The story is far from over, however, with further strike action and the likelihood of a prolonged recession suggestive of a long and rocky road for Greece. That said, Greece’s action has strengthened the coherence of EMU, suggesting some short-term support for the EUR is possible. Longer term, however, the incidence of stringent budget reform this year in the relative large economy of Spain, as well as smaller ones such as Greece, Portugal, and Ireland, will have economic consequences throughout the EMU. Germany is still reliant on exports for growth, suggesting that the impact will be felt broadly throughout the EMU region. Insofar as inflation is extremely subdued in the euro zone (1.0% y/y), there is very little risk of a rate hike from the ECB well into 2011. The interest rate differential is likely to continue weighing on EUR/USD, suggesting that while EUR/USD may edge a little higher near term, there is room for further downside on a three- to six-month view.
NEXT: Impact of Friday's NFP Report, Key Data to Watch This Week|pagebreak|
Happy Non-Farm Friday for Risk
The US non-farm payrolls report provided a pleasant surprise to the market as it came in much better than expected at -36K (consensus had -68K baked in) and the prior two months were revised up a net +35K. If that wasn’t enough to whet the appetite for risk, the unemployment rate printed 9.7% and was steady as she goes (market expected an increase to 9.8% or worse).
The details of the report showed an even more constructive outlook for the job market than the headline prints suggested. Temporary help workers saw another 48K increase, the fifth consecutive month of sizeable gains. This is a leading indicator of future employment as temporary help is usually what companies will add first. Aggregate hours fell -0.3% after a 0.3% gain the prior month, but this was much less than we would have expected given the significant weather impact on this report. The three-month trend in this metric remains well into positive terrain for the second consecutive month. To illustrate just how large the seasonal impact was, we look at those people “not at work due to weather” during the month. This number spiked to above one million, and this is significantly above the 265K average (for the February month) since 2000—palpable indeed. Extracting the weather effect, the payrolls number would have likely been closer to around +200K.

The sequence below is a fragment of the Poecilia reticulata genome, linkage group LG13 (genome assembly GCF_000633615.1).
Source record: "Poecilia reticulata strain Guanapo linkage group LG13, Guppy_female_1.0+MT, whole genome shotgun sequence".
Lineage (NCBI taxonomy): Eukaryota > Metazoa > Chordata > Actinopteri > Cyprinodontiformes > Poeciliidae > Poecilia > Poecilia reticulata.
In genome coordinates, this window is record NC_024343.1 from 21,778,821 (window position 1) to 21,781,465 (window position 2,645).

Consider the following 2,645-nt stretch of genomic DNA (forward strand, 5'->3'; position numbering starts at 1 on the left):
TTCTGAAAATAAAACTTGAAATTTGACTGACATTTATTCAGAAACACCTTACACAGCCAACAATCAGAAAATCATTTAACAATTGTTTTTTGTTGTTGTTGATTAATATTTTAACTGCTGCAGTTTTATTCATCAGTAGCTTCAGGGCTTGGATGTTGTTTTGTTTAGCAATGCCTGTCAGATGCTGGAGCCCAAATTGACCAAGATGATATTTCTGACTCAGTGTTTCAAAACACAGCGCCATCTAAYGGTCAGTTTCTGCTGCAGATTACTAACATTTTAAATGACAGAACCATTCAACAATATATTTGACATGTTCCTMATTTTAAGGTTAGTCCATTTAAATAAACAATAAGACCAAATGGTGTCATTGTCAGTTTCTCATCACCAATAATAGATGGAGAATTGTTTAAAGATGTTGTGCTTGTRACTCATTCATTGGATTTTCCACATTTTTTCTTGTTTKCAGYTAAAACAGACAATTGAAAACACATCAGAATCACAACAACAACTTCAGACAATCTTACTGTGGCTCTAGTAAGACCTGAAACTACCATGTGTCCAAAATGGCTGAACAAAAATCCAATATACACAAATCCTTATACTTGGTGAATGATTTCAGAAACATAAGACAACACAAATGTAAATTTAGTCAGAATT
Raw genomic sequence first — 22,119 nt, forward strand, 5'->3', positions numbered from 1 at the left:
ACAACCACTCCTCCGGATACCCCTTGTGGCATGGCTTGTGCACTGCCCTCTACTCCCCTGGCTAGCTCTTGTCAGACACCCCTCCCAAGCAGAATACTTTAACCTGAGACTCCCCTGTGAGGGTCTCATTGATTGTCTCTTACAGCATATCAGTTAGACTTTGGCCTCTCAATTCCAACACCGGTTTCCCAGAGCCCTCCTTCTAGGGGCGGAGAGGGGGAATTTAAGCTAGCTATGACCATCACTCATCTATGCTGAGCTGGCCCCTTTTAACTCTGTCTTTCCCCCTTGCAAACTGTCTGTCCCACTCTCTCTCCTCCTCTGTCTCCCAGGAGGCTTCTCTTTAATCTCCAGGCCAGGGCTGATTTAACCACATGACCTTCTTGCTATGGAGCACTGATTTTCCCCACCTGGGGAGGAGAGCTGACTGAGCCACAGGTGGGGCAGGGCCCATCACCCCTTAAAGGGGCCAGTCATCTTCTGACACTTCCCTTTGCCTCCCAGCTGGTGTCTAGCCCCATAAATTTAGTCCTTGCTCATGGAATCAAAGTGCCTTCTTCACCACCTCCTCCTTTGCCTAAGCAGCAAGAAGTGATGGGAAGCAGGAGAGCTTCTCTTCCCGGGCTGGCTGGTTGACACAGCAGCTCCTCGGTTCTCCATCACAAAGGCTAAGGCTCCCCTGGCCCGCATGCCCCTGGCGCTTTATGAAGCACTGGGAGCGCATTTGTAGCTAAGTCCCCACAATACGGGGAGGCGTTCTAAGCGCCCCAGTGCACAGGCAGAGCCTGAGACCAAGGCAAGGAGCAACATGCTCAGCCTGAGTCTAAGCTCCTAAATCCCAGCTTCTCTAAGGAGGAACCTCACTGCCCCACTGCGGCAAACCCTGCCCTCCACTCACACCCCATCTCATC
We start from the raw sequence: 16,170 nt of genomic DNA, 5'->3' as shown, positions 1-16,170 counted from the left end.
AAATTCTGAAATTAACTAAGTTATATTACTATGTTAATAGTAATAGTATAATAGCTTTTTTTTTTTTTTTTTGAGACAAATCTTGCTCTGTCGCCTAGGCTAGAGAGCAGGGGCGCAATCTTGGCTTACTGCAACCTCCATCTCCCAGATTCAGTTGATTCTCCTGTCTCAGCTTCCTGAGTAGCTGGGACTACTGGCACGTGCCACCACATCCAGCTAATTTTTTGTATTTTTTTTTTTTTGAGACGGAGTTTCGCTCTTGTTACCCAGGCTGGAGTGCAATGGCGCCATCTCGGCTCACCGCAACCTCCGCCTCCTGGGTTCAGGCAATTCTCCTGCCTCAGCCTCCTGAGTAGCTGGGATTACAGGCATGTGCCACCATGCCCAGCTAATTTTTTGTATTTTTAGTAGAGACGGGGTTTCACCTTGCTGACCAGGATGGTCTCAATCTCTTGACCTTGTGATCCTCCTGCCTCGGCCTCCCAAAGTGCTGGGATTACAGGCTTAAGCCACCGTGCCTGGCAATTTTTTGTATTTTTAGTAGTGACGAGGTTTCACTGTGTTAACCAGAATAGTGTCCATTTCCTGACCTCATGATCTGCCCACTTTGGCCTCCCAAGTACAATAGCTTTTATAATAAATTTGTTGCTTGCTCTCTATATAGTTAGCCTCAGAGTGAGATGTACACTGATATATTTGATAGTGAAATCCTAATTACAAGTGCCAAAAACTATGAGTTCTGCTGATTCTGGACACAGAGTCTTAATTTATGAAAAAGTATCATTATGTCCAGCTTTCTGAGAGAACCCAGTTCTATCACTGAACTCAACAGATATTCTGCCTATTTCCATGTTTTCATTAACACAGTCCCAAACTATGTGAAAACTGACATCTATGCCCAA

Key Data and Events to Watch This Week
The calendar in the United States lightens up a touch, but still has some important top-tier numbers on deck. The NFIB small business optimism index kicks off the action on Tuesday, while Wednesday is busy with wholesale inventories, crude oil inventories, and the monthly budget statement due up. International trade and the usual weekly initial jobless claims are scheduled for Thursday, while Friday rounds out the week with retail sales, business inventories, and the University of Michigan consumer sentiment index.
It is a relatively quiet week in the euro zone. French business confidence and German industrial production are the first data points out of the gate on Monday. French industrial production, German trade, and German consumer prices are due on Wednesday, while French non-farm payrolls are up on Thursday. German wholesale prices close things out on Friday.
UK data starts on midnight local UK time on Tuesday with February BRC retail sales and the RICS house price survey. The trade balance is up Tuesday morning proper, while industrial production and the NIESR GDP estimate are up on Wednesday. The Bank of England releases its inflation attitudes survey on Thursday.
Japan’s week is characteristically slow. The index of leading economic indicators and machine tool orders are both up on Tuesday. Wednesday brings GDP, while Friday rounds things out with the industrial production report.
Canada is likewise not very busy. Housing starts lead off the week on Monday, while trade data is due Thursday. The all-important employment report should send shockwaves through the market on Friday.
It is busy down under, for a change. Australia has NAB business conditions and consumer confidence on Tuesday and consumer inflation expectations and the employment report of Thursday. New Zealand, meanwhile, has business PMI and the RBNZ rate decision on Wednesday, while home sales and retail sales close out the week on Thursday.
Chinese data always has a way of moving markets, and there will be some to chew on this week. Trade is due on Wednesday, while industrial production and retail sales are the highlights on Thursday.
By Brian Dolan, chief currency strategist, FOREX.com